The film market nowadays is saturated with Superhero film fodder, with explosive budgets, out-of-this world visuals, and months of press tours wherein the cast discusses what makes their character both classic and new. And while this trend is unlikely to die in the next decade, its’ biggest shame is in reworking the public imagination to read “comics” as equal to superhero films.
The fact of the matter is that comics and graphic novels cover the whole gamut of genres, just like films do. There are slice-of-life comics, action comics, horror comics, and all other sorts that capitalize on different art and writing style to tell their stories.
When a comic-book movie is not reliant on a known property, an iconic villain, a team on team showdown, or an established mythology, then what legs does it have to stand on? How does it distinguish itself as adaptation and good film? Does it benefit these films to pay homage and respect to their comic book counterparts, the way that superhero films are always bound to to appease generations of fans?
Below, we have a few examples (and there’ll be more in future articles!) in which we try to quickly answer some of these questions.
Directed by Bong Joon-Ho, starring Chris Evans, Tilda Swinton
Genre: (Dystopic) Sci-Fi
This french graphic novel about a train, hurtling through an iced over world, holding the only human beings left segregated according to class in the train compartments, is a story about humanity. In the comics, a man from the back of the train struggles to escape the cramped hellhole, and aspire to a better life in the middle or front of the train. Of course the powers-that-be won’t have this — and so begins an escalation of events that will make you question just how much you are willing to give up to be “free”, or if there truly is a place for everyone that everyone must simply live with.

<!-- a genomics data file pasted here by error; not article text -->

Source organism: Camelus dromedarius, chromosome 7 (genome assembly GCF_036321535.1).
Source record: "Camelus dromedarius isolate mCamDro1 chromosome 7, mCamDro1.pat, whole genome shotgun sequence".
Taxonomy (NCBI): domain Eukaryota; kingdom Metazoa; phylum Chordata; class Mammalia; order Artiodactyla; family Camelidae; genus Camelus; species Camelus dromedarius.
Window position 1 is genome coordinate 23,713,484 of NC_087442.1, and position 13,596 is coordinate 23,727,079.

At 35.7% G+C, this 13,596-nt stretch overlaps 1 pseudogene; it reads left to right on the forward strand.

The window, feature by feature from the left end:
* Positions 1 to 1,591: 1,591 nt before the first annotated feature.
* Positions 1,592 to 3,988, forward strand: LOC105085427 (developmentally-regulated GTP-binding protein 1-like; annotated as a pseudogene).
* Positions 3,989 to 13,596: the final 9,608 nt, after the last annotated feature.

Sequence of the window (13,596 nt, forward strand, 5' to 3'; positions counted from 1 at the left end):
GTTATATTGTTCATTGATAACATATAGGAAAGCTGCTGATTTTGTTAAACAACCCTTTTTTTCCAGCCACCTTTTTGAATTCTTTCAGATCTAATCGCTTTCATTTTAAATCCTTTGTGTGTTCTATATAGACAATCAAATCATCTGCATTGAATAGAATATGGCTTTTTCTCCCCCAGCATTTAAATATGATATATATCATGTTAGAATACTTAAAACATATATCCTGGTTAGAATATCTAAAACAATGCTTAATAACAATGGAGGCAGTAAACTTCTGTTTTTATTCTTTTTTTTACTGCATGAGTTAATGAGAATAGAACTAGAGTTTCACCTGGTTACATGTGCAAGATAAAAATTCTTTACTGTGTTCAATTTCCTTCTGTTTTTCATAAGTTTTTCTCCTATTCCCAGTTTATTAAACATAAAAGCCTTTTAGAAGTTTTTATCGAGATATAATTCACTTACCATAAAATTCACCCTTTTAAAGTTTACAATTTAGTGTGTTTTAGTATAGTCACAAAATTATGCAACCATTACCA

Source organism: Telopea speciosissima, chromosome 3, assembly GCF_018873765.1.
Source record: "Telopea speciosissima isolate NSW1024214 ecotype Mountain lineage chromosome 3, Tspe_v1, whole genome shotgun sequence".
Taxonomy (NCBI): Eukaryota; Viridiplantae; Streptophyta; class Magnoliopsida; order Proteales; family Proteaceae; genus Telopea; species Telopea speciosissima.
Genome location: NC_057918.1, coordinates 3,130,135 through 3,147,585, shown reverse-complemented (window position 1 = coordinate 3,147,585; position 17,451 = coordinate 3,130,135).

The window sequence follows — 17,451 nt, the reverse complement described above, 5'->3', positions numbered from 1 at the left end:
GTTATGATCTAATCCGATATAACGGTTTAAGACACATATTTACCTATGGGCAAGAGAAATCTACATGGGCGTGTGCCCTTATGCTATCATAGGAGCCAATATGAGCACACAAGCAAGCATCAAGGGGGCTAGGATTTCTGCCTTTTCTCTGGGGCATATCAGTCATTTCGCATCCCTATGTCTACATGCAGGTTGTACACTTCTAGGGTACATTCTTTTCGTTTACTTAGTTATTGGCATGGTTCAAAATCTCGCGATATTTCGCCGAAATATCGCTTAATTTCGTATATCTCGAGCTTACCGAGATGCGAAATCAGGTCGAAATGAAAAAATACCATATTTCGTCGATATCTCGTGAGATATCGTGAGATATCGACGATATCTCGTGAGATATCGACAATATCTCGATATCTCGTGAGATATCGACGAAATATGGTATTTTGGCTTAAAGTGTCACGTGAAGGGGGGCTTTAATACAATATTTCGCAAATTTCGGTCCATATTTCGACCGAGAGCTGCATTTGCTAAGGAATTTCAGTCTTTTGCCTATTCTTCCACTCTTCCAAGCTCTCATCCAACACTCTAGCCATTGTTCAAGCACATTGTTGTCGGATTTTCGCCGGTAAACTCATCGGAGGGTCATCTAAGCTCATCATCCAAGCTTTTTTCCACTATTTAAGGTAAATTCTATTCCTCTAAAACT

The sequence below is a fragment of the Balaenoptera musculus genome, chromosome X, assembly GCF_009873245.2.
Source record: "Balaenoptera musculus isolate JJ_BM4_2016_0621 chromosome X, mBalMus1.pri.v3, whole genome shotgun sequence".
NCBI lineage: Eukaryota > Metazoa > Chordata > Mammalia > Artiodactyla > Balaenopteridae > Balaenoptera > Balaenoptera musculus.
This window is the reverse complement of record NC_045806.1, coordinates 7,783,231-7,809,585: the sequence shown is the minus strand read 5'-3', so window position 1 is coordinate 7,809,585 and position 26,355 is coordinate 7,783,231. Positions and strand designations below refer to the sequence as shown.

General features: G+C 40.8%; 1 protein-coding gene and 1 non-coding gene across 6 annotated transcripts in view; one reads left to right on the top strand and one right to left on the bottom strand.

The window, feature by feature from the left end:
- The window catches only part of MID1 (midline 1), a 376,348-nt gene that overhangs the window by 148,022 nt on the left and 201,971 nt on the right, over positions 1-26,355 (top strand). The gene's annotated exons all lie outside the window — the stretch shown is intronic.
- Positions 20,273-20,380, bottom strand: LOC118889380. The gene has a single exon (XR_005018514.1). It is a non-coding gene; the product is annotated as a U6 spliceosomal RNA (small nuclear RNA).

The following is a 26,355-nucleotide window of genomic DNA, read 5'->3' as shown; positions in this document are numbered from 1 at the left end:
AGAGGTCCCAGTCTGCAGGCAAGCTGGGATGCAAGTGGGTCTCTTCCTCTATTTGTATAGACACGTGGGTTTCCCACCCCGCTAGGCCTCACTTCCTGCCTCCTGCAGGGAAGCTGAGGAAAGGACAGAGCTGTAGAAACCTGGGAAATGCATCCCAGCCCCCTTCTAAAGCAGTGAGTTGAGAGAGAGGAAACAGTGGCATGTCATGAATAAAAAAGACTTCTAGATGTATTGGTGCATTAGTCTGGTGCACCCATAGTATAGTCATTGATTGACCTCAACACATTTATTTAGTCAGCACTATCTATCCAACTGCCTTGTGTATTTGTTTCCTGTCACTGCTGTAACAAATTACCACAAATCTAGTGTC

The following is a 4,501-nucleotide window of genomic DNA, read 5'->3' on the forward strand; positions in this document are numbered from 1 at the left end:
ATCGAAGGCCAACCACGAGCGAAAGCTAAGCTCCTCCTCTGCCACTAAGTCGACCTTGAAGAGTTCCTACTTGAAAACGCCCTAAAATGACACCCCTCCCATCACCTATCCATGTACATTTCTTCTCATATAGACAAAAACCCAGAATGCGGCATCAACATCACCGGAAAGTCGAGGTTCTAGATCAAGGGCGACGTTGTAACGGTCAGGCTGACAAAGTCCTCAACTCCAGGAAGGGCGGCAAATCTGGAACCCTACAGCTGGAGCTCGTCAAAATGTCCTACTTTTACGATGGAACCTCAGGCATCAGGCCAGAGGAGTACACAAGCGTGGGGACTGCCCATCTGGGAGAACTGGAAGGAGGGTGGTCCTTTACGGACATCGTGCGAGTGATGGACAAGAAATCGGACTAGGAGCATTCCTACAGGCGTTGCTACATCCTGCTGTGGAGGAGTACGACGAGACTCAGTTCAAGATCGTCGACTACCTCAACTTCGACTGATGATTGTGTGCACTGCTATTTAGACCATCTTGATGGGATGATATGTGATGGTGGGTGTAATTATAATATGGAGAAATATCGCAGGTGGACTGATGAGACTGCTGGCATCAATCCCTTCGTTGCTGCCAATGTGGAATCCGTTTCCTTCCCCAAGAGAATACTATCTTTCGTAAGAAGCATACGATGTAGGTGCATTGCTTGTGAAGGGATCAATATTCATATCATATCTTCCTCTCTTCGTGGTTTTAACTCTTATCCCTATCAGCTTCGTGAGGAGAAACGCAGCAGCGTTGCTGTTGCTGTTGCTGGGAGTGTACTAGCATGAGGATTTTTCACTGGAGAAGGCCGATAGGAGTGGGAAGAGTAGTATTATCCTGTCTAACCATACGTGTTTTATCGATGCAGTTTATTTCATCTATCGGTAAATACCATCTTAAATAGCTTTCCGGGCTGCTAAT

Bong-Joon Ho took this theme and reworked it completely. No longer about one man, it follows a whole revolution from the back of the train, trying to usurp the natural order. As it follows, the main character is different as well, and the characters he interacts with different and with differing skills, in service to a narrative that is a bit more heavy-handed on the political commentary on class divide than the original. Whether this story works and is able to effectively suspend the audiences’ belief seems to vary from review to review. But we must pay respect where it is due: Bong-Joon Ho’s challenge was technical in many respects. Aside from adapting a graphic novel from one language to another, and dealing with editing points and characters, he had to deal with the production issue of having to film a whole movie in the “train” setting in a way that would feel appropriately roomy enough for the action but suffocating enough to get the message across. Ho’s dynamic direction makes the whole movie work, despite the hammer-over-the-head commentary and the snag of pacing towards the end. He imbues the whole thing with more color and action than the comics does and imbues backstories and subtle interactions in both relationships and environment interactions, and in doing so elevates the whole narrative into feeling more high stakes for both characters and audience.